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Julius Gavroche’s Reading our times with Now examines the book Now (2017) by The Invisible Committee. Also a nice comparison RoboCop’s Dallas Shooting Locations 1986/2012 (history has ended).

“Wage labour explodes in all sorts of niches, of exception, in conditions of anomaly.  The idea of the “precariat” opportunely conceals that there is simply no longer any common experience of work, even precarious.  So that as well there can no longer be any common experience of its cessation, and the old myth of the general strike can be placed on the shelf of useless accessories. […]”

[…] The wisest political commentary, during the conflict generated by the Labour Law of the spring of 2016 [France], noted that two minorities, a government minority and a demonstrating minority, clashed with each other before a theatre of spectators.

The unities of the past, the person, the nation, the state, the society and economy, and so on, were always fictions, but they were effective fictions.

If the State’s ambition is to manage, and to manage the totality of the social life that it gives form to/creates, then it is an ambition that is increasingly strained, depending on ever greater violence and police rule; the more it tightens its hold, the more “society” implodes at its base.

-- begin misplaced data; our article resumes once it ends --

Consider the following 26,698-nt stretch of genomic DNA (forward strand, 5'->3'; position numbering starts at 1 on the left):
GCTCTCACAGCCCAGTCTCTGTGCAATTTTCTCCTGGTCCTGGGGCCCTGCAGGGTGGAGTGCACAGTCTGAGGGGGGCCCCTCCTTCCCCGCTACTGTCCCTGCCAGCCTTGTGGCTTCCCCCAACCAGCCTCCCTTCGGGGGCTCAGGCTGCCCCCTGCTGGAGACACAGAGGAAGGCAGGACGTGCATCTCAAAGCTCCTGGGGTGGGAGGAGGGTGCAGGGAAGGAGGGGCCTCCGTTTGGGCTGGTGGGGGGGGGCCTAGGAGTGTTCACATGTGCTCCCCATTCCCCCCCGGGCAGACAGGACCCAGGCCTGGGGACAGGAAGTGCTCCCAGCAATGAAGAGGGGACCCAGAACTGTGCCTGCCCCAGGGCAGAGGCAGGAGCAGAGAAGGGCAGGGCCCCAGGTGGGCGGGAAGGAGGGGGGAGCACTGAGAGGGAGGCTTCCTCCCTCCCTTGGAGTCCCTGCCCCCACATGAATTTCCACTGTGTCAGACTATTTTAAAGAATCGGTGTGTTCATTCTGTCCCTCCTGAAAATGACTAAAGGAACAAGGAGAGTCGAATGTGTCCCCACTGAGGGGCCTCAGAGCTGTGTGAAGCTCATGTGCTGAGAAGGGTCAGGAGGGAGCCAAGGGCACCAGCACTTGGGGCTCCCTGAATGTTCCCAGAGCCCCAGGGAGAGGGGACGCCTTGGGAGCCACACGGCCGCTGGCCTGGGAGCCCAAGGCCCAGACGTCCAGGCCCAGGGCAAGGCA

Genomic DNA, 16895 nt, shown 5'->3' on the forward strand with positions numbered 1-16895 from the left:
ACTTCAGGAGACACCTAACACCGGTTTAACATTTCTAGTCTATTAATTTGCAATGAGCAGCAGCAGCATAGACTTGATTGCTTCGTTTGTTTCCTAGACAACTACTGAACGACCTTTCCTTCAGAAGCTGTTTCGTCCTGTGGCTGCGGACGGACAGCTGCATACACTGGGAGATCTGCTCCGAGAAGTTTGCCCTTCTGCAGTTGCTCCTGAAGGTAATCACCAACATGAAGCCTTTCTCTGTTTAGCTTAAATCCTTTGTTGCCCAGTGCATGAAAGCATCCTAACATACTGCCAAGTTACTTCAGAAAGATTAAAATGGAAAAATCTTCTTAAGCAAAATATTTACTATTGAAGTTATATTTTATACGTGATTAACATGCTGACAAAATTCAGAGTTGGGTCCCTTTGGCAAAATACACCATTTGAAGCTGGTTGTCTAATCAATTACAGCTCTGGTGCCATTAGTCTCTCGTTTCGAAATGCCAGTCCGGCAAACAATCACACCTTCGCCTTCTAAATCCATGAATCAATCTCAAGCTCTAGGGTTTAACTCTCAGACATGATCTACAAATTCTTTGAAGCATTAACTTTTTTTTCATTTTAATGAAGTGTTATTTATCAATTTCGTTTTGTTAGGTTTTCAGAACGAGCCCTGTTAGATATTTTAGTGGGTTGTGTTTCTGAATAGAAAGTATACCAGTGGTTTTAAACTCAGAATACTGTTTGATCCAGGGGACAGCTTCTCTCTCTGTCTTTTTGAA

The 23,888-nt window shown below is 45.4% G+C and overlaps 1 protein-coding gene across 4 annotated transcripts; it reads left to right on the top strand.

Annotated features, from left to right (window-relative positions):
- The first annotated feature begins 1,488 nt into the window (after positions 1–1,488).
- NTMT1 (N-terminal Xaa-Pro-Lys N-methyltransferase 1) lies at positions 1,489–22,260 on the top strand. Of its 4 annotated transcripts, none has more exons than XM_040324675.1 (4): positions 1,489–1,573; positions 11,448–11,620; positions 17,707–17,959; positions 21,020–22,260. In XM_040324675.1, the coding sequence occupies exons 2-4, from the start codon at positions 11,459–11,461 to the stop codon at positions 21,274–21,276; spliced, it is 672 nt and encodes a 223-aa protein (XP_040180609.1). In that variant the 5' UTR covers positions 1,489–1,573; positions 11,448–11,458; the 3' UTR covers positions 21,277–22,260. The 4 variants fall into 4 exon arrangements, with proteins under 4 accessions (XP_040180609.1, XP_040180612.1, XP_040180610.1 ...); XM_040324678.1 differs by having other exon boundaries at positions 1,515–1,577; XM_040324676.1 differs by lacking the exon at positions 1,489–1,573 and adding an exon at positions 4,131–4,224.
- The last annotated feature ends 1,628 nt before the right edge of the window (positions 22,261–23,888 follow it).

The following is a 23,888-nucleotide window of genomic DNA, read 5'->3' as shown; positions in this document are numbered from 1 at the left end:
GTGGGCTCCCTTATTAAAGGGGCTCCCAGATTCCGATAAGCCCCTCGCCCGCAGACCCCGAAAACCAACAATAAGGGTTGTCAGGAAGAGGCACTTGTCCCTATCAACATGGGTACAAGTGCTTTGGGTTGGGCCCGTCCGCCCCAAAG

To mobilise the panic to restore order, is to miss what is essentially dispersive in panic. The process of general fragmentation is so unstoppable that all of the brutalities which will be used to remake the lost unity will only accelerate it, rendering it more profound and more irreversible.

“The originality of 15M consisted in the fact that it was an event, in the full sense of the word, that introduced new things into the political scenario charged with an unquestionable political radicalness, that curiously contrasted with the absence of any radicalness in its explicit demands.” “[…] The thousands of people who invaded the streets and squares did not do so only to demonstrate against this or in favour of that, but they did so also to institute themselves or, more precisely, to self-institute themselves as subjects in a political process.”

As a political movement, an essentially plural movement, 15M sought not to weld the fragments of social life into a new, false unity, but to create a space of passage, a threshold, through and from which different agencies could enter, gain sustenance, and depart, to possibly return again. […] 15M was not ideology, organisation, fixed practices, leadership, representatives, but the sharing, to speak metaphorically, of wine and bread in a life giving meal that could be re-enacted and edified into a form of life.

The police “are the proof that the legal is not the real, that order does not reign, that society does not hold because it does not hold by itself“; that all are the work and consequence of their force, a permanent agency of exception in the heart of constituted and “constitutional” political authority.

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